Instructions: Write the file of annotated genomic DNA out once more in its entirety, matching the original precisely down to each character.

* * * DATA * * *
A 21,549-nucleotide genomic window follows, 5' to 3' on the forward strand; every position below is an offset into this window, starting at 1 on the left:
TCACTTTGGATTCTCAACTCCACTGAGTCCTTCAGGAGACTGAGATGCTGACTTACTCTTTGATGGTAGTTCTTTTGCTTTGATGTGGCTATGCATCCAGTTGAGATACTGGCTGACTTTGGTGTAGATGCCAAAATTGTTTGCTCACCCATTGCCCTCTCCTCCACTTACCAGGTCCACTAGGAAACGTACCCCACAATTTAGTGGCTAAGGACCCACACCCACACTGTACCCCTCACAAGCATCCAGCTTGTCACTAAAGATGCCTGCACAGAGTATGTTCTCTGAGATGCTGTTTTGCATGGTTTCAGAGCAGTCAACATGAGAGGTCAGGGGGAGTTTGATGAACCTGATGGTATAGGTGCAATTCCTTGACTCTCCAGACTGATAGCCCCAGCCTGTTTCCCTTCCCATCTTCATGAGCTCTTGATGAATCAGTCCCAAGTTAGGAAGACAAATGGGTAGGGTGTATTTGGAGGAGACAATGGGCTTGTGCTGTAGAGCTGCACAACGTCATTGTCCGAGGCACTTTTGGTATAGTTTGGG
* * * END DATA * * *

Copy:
A 21,549-nucleotide genomic window follows, 5' to 3' on the forward strand; every position below is an offset into this window, starting at 1 on the left:
TCACTTTGGATTCTCAACTCCACTGAGTCCTTCAGGAGACTGAGATGCTGACTTACTCTTTGATGGTAGTTCTTTTGCTTTGATGTGGCTATGCATCCAGTTGAGATACTGGCTGACTTTGGTGTAGATGCCAAAATTGTTTGCTCACCCATTGCCCTCTCCTCCACTTACCAGGTCCACTAGGAAACGTACCCCACAATTTAGTGGCTAAGGACCCACACCCACACTGTACCCCTCACAAGCATCCAGCTTGTCACTAAAGATGCCTGCACAGAGTATGTTCTCTGAGATGCTGTTTTGCATGGTTTCAGAGCAGTCAACATGAGAGGTCAGGGGGAGTTTGATGAACCTGATGGTATAGGTGCAATTCCTTGACTCTCCAGACTGATAGCCCCAGCCTGTTTCCCTTCCCATCTTCATGAGCTCTTGATGAATCAGTCCCAAGTTAGGAAGACAAATGGGTAGGGTGTATTTGGAGGAGACAATGGGCTTGTGCTGTAGAGCTGCACAACGTCATTGTCCGAGGCACTTTTGGTATAGTTTGGG